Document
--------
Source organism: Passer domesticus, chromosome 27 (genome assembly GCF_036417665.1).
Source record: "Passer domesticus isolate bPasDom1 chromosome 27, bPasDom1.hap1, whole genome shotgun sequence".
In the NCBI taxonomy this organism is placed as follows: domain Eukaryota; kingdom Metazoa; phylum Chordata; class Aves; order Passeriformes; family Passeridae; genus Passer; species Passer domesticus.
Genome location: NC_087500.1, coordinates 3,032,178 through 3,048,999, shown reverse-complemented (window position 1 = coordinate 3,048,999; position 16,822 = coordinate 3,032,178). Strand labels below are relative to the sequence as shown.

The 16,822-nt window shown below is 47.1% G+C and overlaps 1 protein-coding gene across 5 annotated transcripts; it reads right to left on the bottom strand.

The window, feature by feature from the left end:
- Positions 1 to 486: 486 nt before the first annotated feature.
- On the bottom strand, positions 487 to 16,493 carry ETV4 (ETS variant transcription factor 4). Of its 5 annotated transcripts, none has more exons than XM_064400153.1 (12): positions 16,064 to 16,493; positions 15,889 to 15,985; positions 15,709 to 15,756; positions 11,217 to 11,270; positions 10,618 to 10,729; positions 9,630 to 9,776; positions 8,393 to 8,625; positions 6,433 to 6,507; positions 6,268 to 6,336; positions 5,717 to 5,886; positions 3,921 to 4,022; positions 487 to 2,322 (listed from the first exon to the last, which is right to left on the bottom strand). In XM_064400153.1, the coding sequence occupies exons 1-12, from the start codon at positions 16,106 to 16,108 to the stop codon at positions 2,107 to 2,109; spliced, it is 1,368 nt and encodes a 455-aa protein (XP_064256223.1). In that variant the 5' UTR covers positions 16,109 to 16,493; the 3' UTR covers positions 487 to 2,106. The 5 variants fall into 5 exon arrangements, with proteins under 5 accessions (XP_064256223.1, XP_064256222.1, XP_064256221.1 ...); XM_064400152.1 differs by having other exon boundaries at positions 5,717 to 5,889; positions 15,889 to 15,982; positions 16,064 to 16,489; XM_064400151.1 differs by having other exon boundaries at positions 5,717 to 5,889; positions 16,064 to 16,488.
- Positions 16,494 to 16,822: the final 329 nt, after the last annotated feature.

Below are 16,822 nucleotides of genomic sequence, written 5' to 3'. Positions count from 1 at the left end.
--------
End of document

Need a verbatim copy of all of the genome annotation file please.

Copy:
Source organism: Passer domesticus, chromosome 27 (genome assembly GCF_036417665.1).
Source record: "Passer domesticus isolate bPasDom1 chromosome 27, bPasDom1.hap1, whole genome shotgun sequence".
In the NCBI taxonomy this organism is placed as follows: domain Eukaryota; kingdom Metazoa; phylum Chordata; class Aves; order Passeriformes; family Passeridae; genus Passer; species Passer domesticus.
Genome location: NC_087500.1, coordinates 3,032,178 through 3,048,999, shown reverse-complemented (window position 1 = coordinate 3,048,999; position 16,822 = coordinate 3,032,178). Strand labels below are relative to the sequence as shown.

The 16,822-nt window shown below is 47.1% G+C and overlaps 1 protein-coding gene across 5 annotated transcripts; it reads right to left on the bottom strand.

The window, feature by feature from the left end:
- Positions 1 to 486: 486 nt before the first annotated feature.
- On the bottom strand, positions 487 to 16,493 carry ETV4 (ETS variant transcription factor 4). Of its 5 annotated transcripts, none has more exons than XM_064400153.1 (12): positions 16,064 to 16,493; positions 15,889 to 15,985; positions 15,709 to 15,756; positions 11,217 to 11,270; positions 10,618 to 10,729; positions 9,630 to 9,776; positions 8,393 to 8,625; positions 6,433 to 6,507; positions 6,268 to 6,336; positions 5,717 to 5,886; positions 3,921 to 4,022; positions 487 to 2,322 (listed from the first exon to the last, which is right to left on the bottom strand). In XM_064400153.1, the coding sequence occupies exons 1-12, from the start codon at positions 16,106 to 16,108 to the stop codon at positions 2,107 to 2,109; spliced, it is 1,368 nt and encodes a 455-aa protein (XP_064256223.1). In that variant the 5' UTR covers positions 16,109 to 16,493; the 3' UTR covers positions 487 to 2,106. The 5 variants fall into 5 exon arrangements, with proteins under 5 accessions (XP_064256223.1, XP_064256222.1, XP_064256221.1 ...); XM_064400152.1 differs by having other exon boundaries at positions 5,717 to 5,889; positions 15,889 to 15,982; positions 16,064 to 16,489; XM_064400151.1 differs by having other exon boundaries at positions 5,717 to 5,889; positions 16,064 to 16,488.
- Positions 16,494 to 16,822: the final 329 nt, after the last annotated feature.

Below are 16,822 nucleotides of genomic sequence, written 5' to 3'. Positions count from 1 at the left end.